J.B. Spins

Jazz, film, and improvised culture.

Saturday, December 17, 2011

Southern and Slightly Gothic: The Undying

Dr. Barbara Haughton’s personal life is in a very bad place. The two men in her life are a comatose white trash thug and the ghost of a Confederate soldier. Somehow she manages to entwine herself in a love triangle with them both in Steven Peros’s The Undying (trailer here), which is now available on DVD from MTI Home Video.

Still blaming herself for the death of her fiancé, Haughton has rented a converted farm house in the far exurbs. Reputedly, it is haunted by the ghost Elijah Permenter, a Johnnie Reb killed by marauding union soldiers, along with his lover. Obviously, this is last place Haughton should live, but she takes it anyway. Before long, the spirit is doing all those little spooky ghost things, but she stays, increasingly enthralled by the picture of Permenter that came with the crib.

Meanwhile back at the hospital, Haughton is also strangely drawn to Jason Donovan, a mean cuss with a long history of violence, rendered brain dead by a recent altercation. Happy to be well rid of him, his wife approves pulling the plug. Acting on impulse, Haughton attempts resuscitation. Low and behold, up pops Permenter in Donovan’s body. Or is it? That is the film’s central question.

Rather than holding the formerly dead Donovan for observation, Haughton takes him home. One might think a mid-sized hospital would miss a dead body, but it takes them a while to notice. Frankly, for an educated woman Haughton does not appear to really think through the consequences of her actions. Her boss, the hard-drinking, sexually-harassing Dr. Lassiter, does not either, also acting like an anachronism from a bygone era in his own unappealing way.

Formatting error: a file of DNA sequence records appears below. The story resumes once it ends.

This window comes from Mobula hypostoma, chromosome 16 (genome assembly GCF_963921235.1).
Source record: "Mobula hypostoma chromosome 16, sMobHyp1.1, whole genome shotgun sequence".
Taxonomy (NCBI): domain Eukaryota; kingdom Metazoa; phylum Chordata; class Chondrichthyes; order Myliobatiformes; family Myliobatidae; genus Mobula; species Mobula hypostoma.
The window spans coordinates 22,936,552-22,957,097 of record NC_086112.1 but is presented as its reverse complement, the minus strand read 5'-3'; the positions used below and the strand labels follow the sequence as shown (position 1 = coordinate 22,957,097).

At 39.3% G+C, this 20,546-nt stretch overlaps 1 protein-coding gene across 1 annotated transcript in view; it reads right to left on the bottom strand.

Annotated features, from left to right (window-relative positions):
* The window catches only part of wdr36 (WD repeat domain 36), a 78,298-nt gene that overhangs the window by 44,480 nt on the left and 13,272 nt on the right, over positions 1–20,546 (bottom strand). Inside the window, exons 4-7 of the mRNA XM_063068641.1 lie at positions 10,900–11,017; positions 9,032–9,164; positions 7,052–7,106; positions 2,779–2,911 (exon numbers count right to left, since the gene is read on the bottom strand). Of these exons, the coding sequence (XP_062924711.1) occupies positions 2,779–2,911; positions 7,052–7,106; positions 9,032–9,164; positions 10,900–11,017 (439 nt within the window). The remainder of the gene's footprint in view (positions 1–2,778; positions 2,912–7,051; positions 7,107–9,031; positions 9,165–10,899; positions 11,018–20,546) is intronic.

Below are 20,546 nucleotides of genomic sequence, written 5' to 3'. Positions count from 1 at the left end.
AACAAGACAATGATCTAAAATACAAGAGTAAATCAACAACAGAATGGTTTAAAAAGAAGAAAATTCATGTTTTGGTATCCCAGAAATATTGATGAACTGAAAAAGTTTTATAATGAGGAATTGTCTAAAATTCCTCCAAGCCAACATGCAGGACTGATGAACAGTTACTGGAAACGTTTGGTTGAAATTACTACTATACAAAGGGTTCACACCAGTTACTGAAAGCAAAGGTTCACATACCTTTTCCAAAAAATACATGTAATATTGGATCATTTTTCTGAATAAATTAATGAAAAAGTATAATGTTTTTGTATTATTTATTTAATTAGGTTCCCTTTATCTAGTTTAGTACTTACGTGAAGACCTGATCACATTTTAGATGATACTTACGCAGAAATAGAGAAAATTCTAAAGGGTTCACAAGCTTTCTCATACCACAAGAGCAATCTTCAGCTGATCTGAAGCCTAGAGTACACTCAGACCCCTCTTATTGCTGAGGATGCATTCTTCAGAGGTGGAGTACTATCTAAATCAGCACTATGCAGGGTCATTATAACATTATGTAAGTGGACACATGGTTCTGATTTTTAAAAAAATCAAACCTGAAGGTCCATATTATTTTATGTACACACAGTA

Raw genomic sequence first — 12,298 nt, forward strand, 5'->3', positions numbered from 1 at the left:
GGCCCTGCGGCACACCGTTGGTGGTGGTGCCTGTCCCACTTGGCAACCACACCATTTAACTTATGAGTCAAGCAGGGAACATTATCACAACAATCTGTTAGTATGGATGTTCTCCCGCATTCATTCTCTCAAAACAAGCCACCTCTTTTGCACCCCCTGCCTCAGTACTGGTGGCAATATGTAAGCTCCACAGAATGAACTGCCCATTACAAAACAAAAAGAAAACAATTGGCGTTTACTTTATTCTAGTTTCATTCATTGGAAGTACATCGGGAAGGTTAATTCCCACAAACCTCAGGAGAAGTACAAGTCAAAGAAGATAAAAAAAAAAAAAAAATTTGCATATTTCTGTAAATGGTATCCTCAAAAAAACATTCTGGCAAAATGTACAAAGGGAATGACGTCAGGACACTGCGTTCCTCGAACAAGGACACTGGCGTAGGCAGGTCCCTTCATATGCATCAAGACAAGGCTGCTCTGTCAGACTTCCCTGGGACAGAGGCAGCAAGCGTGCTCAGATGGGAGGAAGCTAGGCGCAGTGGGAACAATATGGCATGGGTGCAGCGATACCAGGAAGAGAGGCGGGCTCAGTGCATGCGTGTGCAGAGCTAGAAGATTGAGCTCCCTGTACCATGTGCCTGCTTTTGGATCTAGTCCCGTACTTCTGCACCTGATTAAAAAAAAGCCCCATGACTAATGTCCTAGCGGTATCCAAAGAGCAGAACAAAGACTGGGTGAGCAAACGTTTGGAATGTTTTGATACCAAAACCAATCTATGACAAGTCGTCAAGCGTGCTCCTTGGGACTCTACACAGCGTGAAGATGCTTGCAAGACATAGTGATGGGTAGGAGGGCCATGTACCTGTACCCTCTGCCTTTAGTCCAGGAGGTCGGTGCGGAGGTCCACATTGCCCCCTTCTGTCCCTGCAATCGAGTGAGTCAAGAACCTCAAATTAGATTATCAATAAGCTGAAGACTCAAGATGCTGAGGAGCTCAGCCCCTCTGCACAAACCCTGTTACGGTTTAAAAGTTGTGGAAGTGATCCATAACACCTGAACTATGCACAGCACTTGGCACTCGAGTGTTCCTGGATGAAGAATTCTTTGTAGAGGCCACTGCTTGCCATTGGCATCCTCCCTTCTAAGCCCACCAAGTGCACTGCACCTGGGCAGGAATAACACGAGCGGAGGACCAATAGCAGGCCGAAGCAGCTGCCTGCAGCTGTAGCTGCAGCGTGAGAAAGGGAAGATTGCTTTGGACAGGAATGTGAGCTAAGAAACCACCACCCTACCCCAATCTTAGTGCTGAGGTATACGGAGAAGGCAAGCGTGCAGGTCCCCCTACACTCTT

Peros aims more for a Ghost Whisperer vibe than the terrrors of The Exorcist throughout this tale of love and possession. Often pretty to look at, there are some effectively eerie scenes in the first act and Robert F. Smith’s gauzy cinematography nicely suits the love from beyond the grave themes. However, it is devilishly hard buying into any of the relationships, dead or alive.

As Haughton, Deadwood’s Robin Weigert is a fairly bland woman-in-jeopardy protagonist. At least Anthony Carrigan certainly looks like a redneck lowlife as Donovan. Fortunately, the ever cool Wes Studi is on hand to grace the film with his dynamic presence, even though he is not provided any backstory or distinctive character traits to work with as Lt. Frank Wascoe.

Peros shows a real aptitude for establishing a gently otherworldly atmosphere in his sophomore feature outing Footprints, a small picture that nicely appreciates in memory with the passage of time (which in fact, is currently playing at the Roxie in San Francisco). One can see hints of that scene-setting skill in Undying, but it is mostly just a conventional paranormal romance. For non-discriminating fans of the light-supernatural, it is now available on DVD.

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